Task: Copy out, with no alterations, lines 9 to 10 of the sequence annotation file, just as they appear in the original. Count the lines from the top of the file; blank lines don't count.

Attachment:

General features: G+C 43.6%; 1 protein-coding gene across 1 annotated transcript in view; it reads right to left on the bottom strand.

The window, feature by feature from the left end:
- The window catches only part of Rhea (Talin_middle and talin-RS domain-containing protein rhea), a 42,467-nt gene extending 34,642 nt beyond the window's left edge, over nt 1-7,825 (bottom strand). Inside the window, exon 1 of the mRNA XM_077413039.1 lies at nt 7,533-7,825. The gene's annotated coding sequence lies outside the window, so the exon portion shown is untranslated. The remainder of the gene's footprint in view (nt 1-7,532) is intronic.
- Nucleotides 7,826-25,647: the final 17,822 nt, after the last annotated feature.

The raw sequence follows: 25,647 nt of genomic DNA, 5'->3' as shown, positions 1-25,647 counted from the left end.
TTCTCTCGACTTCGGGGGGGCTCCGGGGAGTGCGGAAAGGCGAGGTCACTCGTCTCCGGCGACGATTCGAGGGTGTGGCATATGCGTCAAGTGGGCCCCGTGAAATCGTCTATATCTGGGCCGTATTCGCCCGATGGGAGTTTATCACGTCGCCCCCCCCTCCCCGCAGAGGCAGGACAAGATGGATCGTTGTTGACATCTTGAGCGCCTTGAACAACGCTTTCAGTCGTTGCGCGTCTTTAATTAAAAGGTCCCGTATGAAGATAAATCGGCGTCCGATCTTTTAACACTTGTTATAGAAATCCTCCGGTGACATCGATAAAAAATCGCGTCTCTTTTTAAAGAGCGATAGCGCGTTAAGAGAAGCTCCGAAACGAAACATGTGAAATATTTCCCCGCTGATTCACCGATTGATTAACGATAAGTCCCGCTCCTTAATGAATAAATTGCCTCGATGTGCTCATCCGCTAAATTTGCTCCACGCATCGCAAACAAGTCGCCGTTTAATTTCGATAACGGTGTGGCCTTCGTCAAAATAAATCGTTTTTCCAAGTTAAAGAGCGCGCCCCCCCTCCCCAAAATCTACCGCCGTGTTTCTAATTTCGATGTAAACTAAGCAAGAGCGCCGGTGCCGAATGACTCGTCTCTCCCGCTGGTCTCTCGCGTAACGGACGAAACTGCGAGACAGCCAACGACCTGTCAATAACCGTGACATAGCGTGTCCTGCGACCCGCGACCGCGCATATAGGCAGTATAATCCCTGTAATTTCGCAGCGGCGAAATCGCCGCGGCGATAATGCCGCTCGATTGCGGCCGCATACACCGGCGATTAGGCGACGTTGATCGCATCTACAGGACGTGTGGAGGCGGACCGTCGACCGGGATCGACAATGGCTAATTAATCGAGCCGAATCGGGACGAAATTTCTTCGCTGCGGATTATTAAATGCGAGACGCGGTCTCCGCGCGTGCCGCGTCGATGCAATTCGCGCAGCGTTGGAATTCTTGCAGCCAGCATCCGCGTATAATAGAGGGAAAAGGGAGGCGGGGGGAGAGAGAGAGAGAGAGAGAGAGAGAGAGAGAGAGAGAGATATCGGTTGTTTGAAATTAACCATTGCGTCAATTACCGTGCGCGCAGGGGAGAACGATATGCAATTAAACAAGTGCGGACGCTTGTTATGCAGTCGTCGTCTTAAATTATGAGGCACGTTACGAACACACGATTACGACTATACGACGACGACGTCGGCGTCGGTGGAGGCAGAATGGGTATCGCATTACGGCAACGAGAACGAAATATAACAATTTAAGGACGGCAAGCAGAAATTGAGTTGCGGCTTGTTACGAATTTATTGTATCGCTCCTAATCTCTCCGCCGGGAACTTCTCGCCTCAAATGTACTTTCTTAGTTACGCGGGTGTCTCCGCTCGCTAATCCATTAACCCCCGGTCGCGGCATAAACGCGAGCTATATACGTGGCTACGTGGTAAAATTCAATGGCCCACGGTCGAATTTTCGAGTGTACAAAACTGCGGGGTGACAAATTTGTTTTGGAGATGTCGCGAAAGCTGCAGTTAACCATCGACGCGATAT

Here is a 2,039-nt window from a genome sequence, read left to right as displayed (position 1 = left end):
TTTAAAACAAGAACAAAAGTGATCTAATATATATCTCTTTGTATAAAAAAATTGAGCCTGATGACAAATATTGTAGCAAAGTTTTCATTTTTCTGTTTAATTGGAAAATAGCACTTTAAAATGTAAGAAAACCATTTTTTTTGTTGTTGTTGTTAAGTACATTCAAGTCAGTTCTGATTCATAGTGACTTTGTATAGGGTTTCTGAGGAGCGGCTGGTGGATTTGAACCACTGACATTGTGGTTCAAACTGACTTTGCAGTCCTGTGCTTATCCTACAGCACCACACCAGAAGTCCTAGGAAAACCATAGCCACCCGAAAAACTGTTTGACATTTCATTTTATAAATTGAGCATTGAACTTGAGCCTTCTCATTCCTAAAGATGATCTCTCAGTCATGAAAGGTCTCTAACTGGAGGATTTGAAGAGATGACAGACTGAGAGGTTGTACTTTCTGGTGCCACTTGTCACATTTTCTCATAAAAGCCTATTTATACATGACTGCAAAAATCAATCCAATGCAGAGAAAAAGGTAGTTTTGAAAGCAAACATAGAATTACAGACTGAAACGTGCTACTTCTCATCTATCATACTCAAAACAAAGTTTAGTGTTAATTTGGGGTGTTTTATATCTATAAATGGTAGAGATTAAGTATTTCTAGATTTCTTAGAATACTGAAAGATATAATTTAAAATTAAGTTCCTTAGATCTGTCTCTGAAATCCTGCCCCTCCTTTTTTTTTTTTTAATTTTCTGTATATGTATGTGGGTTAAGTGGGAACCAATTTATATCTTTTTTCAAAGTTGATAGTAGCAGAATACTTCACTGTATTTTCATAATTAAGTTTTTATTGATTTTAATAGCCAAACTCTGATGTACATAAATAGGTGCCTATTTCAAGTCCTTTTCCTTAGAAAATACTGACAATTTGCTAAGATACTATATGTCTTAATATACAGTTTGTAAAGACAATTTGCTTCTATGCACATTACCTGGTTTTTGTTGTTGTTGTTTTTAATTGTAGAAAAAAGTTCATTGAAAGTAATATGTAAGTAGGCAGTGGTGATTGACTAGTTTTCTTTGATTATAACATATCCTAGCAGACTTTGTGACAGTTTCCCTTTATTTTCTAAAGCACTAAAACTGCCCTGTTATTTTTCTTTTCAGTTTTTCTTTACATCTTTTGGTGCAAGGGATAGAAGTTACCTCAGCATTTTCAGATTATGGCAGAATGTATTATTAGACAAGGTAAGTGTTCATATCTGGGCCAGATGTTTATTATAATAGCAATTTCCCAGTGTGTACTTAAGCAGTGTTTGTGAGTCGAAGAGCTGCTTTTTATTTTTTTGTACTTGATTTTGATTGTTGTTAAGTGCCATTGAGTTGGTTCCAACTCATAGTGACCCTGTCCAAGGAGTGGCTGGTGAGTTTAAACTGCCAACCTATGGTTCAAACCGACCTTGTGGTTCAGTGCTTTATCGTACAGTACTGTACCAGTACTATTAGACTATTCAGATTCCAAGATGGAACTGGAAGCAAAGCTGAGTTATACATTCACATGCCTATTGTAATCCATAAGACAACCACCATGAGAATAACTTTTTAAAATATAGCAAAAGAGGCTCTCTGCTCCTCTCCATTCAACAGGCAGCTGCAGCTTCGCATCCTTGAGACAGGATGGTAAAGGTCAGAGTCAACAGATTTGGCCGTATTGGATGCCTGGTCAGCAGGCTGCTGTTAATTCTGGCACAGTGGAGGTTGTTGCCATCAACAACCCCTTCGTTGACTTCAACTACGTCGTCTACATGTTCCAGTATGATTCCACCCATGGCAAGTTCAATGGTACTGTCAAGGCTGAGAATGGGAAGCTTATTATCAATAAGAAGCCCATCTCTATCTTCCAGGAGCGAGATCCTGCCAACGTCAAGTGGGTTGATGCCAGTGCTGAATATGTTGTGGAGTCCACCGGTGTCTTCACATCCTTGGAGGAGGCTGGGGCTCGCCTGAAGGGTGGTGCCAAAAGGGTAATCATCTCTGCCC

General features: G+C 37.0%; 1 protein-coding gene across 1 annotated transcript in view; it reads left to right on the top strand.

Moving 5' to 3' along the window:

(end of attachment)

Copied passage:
General features: G+C 37.0%; 1 protein-coding gene across 1 annotated transcript in view; it reads left to right on the top strand.

Moving 5' to 3' along the window: